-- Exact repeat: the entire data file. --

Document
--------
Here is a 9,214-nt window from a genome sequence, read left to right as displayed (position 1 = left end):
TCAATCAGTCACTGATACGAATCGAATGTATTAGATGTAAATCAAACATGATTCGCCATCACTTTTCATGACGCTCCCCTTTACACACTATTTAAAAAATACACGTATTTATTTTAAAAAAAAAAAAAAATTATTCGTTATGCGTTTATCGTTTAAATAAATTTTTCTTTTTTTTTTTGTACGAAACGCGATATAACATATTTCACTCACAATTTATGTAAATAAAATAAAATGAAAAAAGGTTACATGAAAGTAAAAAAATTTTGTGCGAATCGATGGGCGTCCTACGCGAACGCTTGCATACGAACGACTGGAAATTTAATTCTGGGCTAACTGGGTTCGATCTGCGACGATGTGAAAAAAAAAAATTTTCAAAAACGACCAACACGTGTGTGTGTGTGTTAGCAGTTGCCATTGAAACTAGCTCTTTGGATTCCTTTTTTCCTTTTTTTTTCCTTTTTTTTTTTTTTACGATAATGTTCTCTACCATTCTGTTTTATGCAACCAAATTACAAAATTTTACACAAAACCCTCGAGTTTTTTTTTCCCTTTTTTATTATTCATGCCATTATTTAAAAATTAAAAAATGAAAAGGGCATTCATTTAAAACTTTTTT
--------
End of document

Here is a 9,214-nt window from a genome sequence, read left to right as displayed (position 1 = left end):
TCAATCAGTCACTGATACGAATCGAATGTATTAGATGTAAATCAAACATGATTCGCCATCACTTTTCATGACGCTCCCCTTTACACACTATTTAAAAAATACACGTATTTATTTTAAAAAAAAAAAAAAATTATTCGTTATGCGTTTATCGTTTAAATAAATTTTTCTTTTTTTTTTTGTACGAAACGCGATATAACATATTTCACTCACAATTTATGTAAATAAAATAAAATGAAAAAAGGTTACATGAAAGTAAAAAAATTTTGTGCGAATCGATGGGCGTCCTACGCGAACGCTTGCATACGAACGACTGGAAATTTAATTCTGGGCTAACTGGGTTCGATCTGCGACGATGTGAAAAAAAAAAATTTTCAAAAACGACCAACACGTGTGTGTGTGTGTTAGCAGTTGCCATTGAAACTAGCTCTTTGGATTCCTTTTTTCCTTTTTTTTTCCTTTTTTTTTTTTTTACGATAATGTTCTCTACCATTCTGTTTTATGCAACCAAATTACAAAATTTTACACAAAACCCTCGAGTTTTTTTTTCCCTTTTTTATTATTCATGCCATTATTTAAAAATTAAAAAATGAAAAGGGCATTCATTTAAAACTTTTTT